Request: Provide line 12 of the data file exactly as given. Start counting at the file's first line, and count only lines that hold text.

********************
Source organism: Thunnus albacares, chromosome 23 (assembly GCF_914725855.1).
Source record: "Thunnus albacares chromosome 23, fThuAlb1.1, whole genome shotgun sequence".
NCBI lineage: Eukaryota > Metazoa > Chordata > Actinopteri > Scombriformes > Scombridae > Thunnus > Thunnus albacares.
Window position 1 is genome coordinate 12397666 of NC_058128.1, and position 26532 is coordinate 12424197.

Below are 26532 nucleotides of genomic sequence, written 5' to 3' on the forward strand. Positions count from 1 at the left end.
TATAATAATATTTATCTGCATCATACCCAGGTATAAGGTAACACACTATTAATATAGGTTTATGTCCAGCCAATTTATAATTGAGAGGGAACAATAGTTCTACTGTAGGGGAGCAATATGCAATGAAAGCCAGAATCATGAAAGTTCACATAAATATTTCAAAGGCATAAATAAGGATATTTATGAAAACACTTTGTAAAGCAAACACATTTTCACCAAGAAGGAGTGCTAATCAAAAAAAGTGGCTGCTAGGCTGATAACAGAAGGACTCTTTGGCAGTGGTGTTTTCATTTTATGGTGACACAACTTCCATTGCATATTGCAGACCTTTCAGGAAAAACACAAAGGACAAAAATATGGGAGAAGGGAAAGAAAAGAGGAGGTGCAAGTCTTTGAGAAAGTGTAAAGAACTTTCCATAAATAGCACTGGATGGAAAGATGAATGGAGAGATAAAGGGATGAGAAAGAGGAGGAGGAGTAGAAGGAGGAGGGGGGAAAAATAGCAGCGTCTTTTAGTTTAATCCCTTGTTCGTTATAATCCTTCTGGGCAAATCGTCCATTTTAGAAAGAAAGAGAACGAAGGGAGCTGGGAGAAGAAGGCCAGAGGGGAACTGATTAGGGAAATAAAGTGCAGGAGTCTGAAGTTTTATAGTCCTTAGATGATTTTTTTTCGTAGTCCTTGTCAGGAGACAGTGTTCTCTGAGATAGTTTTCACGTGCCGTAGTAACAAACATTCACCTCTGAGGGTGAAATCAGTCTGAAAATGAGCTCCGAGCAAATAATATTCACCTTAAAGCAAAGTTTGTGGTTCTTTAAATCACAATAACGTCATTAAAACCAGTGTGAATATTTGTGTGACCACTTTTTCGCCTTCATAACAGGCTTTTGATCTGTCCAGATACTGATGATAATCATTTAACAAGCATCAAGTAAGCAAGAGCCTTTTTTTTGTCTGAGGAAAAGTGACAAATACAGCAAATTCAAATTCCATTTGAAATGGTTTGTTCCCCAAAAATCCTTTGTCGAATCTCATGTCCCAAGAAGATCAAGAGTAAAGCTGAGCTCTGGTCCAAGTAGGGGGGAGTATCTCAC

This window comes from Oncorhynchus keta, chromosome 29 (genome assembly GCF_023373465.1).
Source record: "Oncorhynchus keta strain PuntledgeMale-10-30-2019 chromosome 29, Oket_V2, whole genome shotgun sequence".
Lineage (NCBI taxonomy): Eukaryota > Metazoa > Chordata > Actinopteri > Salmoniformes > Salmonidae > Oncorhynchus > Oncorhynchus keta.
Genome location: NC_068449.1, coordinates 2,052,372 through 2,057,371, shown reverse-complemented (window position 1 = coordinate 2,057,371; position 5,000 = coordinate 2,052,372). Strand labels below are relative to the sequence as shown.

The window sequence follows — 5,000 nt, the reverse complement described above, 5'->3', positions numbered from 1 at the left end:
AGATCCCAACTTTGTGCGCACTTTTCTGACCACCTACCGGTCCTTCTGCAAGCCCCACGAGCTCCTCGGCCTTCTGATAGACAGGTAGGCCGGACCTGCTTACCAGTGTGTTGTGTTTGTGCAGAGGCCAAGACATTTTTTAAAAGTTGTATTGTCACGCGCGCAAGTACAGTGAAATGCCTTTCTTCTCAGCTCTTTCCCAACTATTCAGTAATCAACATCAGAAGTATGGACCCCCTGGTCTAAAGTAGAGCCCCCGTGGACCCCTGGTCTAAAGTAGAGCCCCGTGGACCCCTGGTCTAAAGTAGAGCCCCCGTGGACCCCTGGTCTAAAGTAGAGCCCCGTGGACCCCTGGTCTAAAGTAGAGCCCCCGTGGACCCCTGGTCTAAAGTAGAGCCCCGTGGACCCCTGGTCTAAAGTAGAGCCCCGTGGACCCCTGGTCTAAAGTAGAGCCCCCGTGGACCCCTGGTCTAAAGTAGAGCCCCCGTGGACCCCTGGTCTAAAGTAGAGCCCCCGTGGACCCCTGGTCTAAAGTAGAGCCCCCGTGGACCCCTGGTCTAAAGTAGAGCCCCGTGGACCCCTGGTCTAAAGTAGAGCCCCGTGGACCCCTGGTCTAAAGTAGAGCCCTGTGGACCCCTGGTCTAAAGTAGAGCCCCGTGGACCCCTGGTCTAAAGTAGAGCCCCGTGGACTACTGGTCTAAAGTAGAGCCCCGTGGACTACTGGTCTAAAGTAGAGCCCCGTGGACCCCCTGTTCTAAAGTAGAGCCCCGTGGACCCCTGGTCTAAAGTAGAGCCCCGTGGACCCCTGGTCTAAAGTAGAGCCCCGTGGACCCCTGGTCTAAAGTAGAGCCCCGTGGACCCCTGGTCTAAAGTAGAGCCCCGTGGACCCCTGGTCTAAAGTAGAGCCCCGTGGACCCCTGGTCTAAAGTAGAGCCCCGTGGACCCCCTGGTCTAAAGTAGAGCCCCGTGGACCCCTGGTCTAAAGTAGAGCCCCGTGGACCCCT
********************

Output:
AGATCCCAACTTTGTGCGCACTTTTCTGACCACCTACCGGTCCTTCTGCAAGCCCCACGAGCTCCTCGGCCTTCTGATAGACAGGTAGGCCGGACCTGCTTACCAGTGTGTTGTGTTTGTGCAGAGGCCAAGACATTTTTTAAAAGTTGTATTGTCACGCGCGCAAGTACAGTGAAATGCCTTTCTTCTCAGCTCTTTCCCAACTATTCAGTAATCAACATCAGAAGTATGGACCCCCTGGTCTAAAGTAGAGCCCCCGTGGACCCCTGGTCTAAAGTAGAGCCCCGTGGACCCCTGGTCTAAAGTAGAGCCCCCGTGGACCCCTGGTCTAAAGTAGAGCCCCGTGGACCCCTGGTCTAAAGTAGAGCCCCCGTGGACCCCTGGTCTAAAGTAGAGCCCCGTGGACCCCTGGTCTAAAGTAGAGCCCCGTGGACCCCTGGTCTAAAGTAGAGCCCCCGTGGACCCCTGGTCTAAAGTAGAGCCCCCGTGGACCCCTGGTCTAAAGTAGAGCCCCCGTGGACCCCTGGTCTAAAGTAGAGCCCCCGTGGACCCCTGGTCTAAAGTAGAGCCCCGTGGACCCCTGGTCTAAAGTAGAGCCCCGTGGACCCCTGGTCTAAAGTAGAGCCCTGTGGACCCCTGGTCTAAAGTAGAGCCCCGTGGACCCCTGGTCTAAAGTAGAGCCCCGTGGACTACTGGTCTAAAGTAGAGCCCCGTGGACTACTGGTCTAAAGTAGAGCCCCGTGGACCCCCTGTTCTAAAGTAGAGCCCCGTGGACCCCTGGTCTAAAGTAGAGCCCCGTGGACCCCTGGTCTAAAGTAGAGCCCCGTGGACCCCTGGTCTAAAGTAGAGCCCCGTGGACCCCTGGTCTAAAGTAGAGCCCCGTGGACCCCTGGTCTAAAGTAGAGCCCCGTGGACCCCTGGTCTAAAGTAGAGCCCCGTGGACCCCCTGGTCTAAAGTAGAGCCCCGTGGACCCCTGGTCTAAAGTAGAGCCCCGTGGACCCCT